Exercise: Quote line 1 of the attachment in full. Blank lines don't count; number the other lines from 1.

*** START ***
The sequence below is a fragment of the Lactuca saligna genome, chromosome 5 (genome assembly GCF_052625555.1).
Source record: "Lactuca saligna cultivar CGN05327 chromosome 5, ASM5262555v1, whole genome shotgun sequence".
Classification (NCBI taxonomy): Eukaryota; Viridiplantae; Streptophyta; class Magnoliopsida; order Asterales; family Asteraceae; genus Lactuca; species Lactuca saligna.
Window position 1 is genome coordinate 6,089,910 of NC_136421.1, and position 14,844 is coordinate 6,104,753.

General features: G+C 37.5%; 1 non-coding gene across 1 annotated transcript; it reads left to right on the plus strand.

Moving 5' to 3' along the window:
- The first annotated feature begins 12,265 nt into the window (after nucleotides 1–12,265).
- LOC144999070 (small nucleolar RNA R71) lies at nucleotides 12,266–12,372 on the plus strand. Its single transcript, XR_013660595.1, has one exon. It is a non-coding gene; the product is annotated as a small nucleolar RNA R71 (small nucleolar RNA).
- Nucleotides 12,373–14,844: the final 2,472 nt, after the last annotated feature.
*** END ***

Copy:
The sequence below is a fragment of the Lactuca saligna genome, chromosome 5 (genome assembly GCF_052625555.1).